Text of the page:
EU leaders agree ‘maximum impact’ sanctions on Russia

European Commission President Ursula von der Leyen (2nd L) speaks with Portugal’s Prime Minister Antonio Costa, Polish Prime Minister Mateusz Morawiecki and other attendees as they take part in a European Union leaders extraordinary summit to discuss the crisis between Russia and the West over Ukraine, in Brussels on February 17, 2022. YVES HERMAN / POOL / AFP

EU leaders wrapped up an emergency summit early Friday with an agreement to punish Moscow for its invasion of Ukraine by imposing “severe” sanctions targeting its financial, energy and transport sectors. European Commission chief Ursula von der Leyen told a media conference afterwards they “will have maximum impact on the Russian economy and the political elite”.

The summit started late Thursday, the day Russia started blasting military targets and sending tanks and paratroopers into its pro-Western neighbour Ukraine.

Ukrainian President Volodymyr Zelensky addressed the gathering by videolink, telling European presidents and prime ministers that “he does not know if he will be able to speak with us another time,” Luxembourg’s leader Xavier Bettel recounted as he left. Von der Leyen said the packet of sanctions — the second adopted this week by the EU — is “targeting 70 per cent of the Russian banking market, but also key state-owned companies including the field of defence”.

She did not go into details, but a list drawn up by her commission, seen by AFP, proposed adding two Russian private banks — Alfa Bank and Bank Otkritie — to entities sanctioned by the EU. It also called for Russians to be prohibited from putting deposits over 100,000 euros ($112,000) in EU banks or from purchasing euro-denominated securities.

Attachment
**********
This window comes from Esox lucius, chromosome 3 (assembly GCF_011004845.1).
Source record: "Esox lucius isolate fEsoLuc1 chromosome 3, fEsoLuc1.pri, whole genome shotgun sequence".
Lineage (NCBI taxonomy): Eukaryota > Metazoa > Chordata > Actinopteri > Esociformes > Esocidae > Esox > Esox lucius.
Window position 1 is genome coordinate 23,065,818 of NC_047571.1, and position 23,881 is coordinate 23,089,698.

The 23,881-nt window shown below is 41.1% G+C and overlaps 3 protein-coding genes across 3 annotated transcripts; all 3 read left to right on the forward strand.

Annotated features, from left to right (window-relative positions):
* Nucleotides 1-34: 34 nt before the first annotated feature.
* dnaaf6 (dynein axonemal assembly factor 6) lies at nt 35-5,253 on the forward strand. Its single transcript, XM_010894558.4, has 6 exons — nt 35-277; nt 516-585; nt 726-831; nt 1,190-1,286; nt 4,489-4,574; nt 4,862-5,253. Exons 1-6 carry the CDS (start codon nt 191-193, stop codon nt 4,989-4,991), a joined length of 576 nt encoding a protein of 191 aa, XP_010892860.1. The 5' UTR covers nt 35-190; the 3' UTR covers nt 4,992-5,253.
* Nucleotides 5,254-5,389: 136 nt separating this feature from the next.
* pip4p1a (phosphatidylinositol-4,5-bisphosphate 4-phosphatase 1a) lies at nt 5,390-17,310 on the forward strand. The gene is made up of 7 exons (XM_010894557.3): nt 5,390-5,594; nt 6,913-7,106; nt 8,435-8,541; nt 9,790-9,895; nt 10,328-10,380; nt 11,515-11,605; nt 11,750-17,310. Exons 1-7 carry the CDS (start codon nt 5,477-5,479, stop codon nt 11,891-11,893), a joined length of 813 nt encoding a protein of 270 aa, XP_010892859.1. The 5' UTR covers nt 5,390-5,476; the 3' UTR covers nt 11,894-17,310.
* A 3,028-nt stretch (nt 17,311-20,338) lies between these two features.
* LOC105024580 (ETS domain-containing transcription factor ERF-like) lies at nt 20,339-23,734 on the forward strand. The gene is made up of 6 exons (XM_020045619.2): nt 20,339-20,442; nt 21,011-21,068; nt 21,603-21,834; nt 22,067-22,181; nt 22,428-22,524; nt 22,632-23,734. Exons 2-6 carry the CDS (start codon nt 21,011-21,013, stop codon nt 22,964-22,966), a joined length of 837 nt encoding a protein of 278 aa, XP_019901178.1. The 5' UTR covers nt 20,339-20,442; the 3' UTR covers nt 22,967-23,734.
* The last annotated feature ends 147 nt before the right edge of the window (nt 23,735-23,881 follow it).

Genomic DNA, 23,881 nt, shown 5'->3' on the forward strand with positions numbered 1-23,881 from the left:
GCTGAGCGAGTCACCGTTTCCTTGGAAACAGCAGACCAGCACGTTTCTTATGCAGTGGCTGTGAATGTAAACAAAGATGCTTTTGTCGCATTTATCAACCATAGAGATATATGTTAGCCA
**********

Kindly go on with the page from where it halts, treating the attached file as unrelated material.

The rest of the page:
Von der Leyen said the measures “will increase Russia’s borrowing costs, raise inflation and gradually erode Russia’s industrial base”. Energy sector targets of the sanctions included an export ban on equipment and technology Russia needs to upgrade its oil refineries. An export ban on aircraft and plane parts to Russian airlines would also “degrade a key sector of Russia’s economy and the country’s connectivity,” von der Leyen said.

“The fourth point is we are limiting Russia’s access to crucial technology — we will hit Russia’s access to important technologies it needs to build a prosperous future such as semiconductors or cutting-edge technologies,” she said. “And finally, on visas, diplomats and related groups and business people will no longer have privileged access to the European Union.”


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